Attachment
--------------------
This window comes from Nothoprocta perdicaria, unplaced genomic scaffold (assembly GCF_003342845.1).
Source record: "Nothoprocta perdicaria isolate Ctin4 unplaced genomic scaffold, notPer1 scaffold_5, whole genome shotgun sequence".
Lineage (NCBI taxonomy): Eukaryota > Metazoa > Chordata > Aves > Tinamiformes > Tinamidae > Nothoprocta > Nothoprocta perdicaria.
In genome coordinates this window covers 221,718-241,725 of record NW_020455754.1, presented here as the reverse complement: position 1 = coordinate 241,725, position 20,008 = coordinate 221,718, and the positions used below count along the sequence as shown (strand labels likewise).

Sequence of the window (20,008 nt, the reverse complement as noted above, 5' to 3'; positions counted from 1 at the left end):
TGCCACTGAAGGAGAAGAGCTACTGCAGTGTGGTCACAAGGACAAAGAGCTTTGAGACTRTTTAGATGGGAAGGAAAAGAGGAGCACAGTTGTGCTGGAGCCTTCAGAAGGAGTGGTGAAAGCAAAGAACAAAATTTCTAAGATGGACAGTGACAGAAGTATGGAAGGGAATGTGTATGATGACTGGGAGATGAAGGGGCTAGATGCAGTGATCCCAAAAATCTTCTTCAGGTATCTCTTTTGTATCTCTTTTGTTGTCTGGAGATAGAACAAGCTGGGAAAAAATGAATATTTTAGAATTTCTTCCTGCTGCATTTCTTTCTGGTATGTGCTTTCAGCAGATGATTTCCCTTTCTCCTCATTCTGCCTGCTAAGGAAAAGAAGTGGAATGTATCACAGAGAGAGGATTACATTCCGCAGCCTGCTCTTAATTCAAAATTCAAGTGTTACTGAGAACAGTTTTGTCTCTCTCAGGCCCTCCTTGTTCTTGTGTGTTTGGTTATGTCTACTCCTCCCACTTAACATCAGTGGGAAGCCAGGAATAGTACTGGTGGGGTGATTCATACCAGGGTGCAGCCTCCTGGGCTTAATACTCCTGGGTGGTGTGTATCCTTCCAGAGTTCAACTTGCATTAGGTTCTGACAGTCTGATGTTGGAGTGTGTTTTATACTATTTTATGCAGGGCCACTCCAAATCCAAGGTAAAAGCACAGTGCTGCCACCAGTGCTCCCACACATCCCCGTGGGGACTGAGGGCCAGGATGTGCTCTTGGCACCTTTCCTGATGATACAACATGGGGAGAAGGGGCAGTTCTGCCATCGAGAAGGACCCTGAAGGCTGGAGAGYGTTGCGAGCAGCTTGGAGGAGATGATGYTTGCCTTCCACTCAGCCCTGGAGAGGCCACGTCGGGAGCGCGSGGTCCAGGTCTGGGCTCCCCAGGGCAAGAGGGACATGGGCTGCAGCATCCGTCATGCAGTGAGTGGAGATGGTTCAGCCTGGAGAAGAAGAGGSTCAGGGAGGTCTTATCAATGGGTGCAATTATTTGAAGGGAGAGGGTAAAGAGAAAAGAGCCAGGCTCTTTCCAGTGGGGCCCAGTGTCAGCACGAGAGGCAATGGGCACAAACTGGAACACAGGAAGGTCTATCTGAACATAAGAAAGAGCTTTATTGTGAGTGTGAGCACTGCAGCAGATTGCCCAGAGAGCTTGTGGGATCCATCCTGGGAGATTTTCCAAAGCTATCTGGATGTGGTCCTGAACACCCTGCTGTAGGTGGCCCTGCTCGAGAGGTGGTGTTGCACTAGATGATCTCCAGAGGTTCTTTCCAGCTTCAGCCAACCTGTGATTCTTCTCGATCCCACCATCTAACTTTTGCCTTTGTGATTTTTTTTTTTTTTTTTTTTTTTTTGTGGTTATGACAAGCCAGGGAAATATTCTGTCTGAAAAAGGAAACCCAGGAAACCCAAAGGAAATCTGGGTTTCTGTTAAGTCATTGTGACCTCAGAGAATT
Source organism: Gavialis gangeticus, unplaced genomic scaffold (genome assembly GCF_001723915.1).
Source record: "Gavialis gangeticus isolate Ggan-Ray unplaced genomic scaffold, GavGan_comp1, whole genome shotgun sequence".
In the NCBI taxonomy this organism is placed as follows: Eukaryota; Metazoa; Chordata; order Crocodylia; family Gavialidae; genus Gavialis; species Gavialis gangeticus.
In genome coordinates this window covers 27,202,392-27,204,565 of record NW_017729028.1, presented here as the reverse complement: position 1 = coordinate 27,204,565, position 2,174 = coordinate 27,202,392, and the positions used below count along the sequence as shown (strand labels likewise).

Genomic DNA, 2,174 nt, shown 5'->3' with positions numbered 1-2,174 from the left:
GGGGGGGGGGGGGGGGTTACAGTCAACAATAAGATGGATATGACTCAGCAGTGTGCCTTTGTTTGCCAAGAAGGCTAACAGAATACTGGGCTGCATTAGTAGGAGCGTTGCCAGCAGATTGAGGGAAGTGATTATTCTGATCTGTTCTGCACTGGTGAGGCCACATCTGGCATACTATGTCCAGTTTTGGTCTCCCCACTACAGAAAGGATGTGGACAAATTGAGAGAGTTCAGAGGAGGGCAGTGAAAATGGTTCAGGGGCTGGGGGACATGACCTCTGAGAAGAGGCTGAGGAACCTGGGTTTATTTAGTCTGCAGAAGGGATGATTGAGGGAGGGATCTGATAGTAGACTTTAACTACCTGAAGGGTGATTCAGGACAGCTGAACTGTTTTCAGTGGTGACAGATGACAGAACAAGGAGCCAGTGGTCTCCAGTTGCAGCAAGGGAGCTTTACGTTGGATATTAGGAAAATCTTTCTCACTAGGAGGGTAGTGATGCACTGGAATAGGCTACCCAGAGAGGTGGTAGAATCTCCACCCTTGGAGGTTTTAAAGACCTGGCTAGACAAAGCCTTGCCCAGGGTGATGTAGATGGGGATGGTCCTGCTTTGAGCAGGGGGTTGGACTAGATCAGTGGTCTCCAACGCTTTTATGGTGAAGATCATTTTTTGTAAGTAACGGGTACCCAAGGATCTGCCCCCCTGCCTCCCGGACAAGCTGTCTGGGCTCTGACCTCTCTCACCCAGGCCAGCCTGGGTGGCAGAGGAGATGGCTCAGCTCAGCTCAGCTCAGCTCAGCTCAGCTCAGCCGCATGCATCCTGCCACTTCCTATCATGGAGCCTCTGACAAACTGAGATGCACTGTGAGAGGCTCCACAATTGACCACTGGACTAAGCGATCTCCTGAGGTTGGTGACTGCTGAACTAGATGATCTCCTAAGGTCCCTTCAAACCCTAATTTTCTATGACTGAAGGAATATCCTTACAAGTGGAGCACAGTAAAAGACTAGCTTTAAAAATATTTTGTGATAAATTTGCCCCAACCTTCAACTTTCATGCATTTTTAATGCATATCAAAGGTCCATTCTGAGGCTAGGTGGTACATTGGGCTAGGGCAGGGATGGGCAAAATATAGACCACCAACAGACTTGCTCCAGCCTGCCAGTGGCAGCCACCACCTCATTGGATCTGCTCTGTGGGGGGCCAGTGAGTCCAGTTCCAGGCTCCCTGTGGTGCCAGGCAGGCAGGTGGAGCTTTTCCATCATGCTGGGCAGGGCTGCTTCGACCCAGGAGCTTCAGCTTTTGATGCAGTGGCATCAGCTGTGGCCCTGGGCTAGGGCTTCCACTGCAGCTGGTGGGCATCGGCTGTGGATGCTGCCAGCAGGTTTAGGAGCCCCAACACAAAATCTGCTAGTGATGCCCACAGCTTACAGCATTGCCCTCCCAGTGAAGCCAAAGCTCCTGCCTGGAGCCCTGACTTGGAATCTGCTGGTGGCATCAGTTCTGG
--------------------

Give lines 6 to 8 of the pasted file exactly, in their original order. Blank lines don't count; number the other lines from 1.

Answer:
TGCCACTGAAGGAGAAGAGCTACTGCAGTGTGGTCACAAGGACAAAGAGCTTTGAGACTRTTTAGATGGGAAGGAAAAGAGGAGCACAGTTGTGCTGGAGCCTTCAGAAGGAGTGGTGAAAGCAAAGAACAAAATTTCTAAGATGGACAGTGACAGAAGTATGGAAGGGAATGTGTATGATGACTGGGAGATGAAGGGGCTAGATGCAGTGATCCCAAAAATCTTCTTCAGGTATCTCTTTTGTATCTCTTTTGTTGTCTGGAGATAGAACAAGCTGGGAAAAAATGAATATTTTAGAATTTCTTCCTGCTGCATTTCTTTCTGGTATGTGCTTTCAGCAGATGATTTCCCTTTCTCCTCATTCTGCCTGCTAAGGAAAAGAAGTGGAATGTATCACAGAGAGAGGATTACATTCCGCAGCCTGCTCTTAATTCAAAATTCAAGTGTTACTGAGAACAGTTTTGTCTCTCTCAGGCCCTCCTTGTTCTTGTGTGTTTGGTTATGTCTACTCCTCCCACTTAACATCAGTGGGAAGCCAGGAATAGTACTGGTGGGGTGATTCATACCAGGGTGCAGCCTCCTGGGCTTAATACTCCTGGGTGGTGTGTATCCTTCCAGAGTTCAACTTGCATTAGGTTCTGACAGTCTGATGTTGGAGTGTGTTTTATACTATTTTATGCAGGGCCACTCCAAATCCAAGGTAAAAGCACAGTGCTGCCACCAGTGCTCCCACACATCCCCGTGGGGACTGAGGGCCAGGATGTGCTCTTGGCACCTTTCCTGATGATACAACATGGGGAGAAGGGGCAGTTCTGCCATCGAGAAGGACCCTGAAGGCTGGAGAGYGTTGCGAGCAGCTTGGAGGAGATGATGYTTGCCTTCCACTCAGCCCTGGAGAGGCCACGTCGGGAGCGCGSGGTCCAGGTCTGGGCTCCCCAGGGCAAGAGGGACATGGGCTGCAGCATCCGTCATGCAGTGAGTGGAGATGGTTCAGCCTGGAGAAGAAGAGGSTCAGGGAGGTCTTATCAATGGGTGCAATTATTTGAAGGGAGAGGGTAAAGAGAAAAGAGCCAGGCTCTTTCCAGTGGGGCCCAGTGTCAGCACGAGAGGCAATGGGCACAAACTGGAACACAGGAAGGTCTATCTGAACATAAGAAAGAGCTTTATTGTGAGTGTGAGCACTGCAGCAGATTGCCCAGAGAGCTTGTGGGATCCATCCTGGGAGATTTTCCAAAGCTATCTGGATGTGGTCCTGAACACCCTGCTGTAGGTGGCCCTGCTCGAGAGGTGGTGTTGCACTAGATGATCTCCAGAGGTTCTTTCCAGCTTCAGCCAACCTGTGATTCTTCTCGATCCCACCATCTAACTTTTGCCTTTGTGATTTTTTTTTTTTTTTTTTTTTTTTTGTGGTTATGACAAGCCAGGGAAATATTCTGTCTGAAAAAGGAAACCCAGGAAACCCAAAGGAAATCTGGGTTTCTGTTAAGTCATTGTGACCTCAGAGAATT
Source organism: Gavialis gangeticus, unplaced genomic scaffold (genome assembly GCF_001723915.1).
Source record: "Gavialis gangeticus isolate Ggan-Ray unplaced genomic scaffold, GavGan_comp1, whole genome shotgun sequence".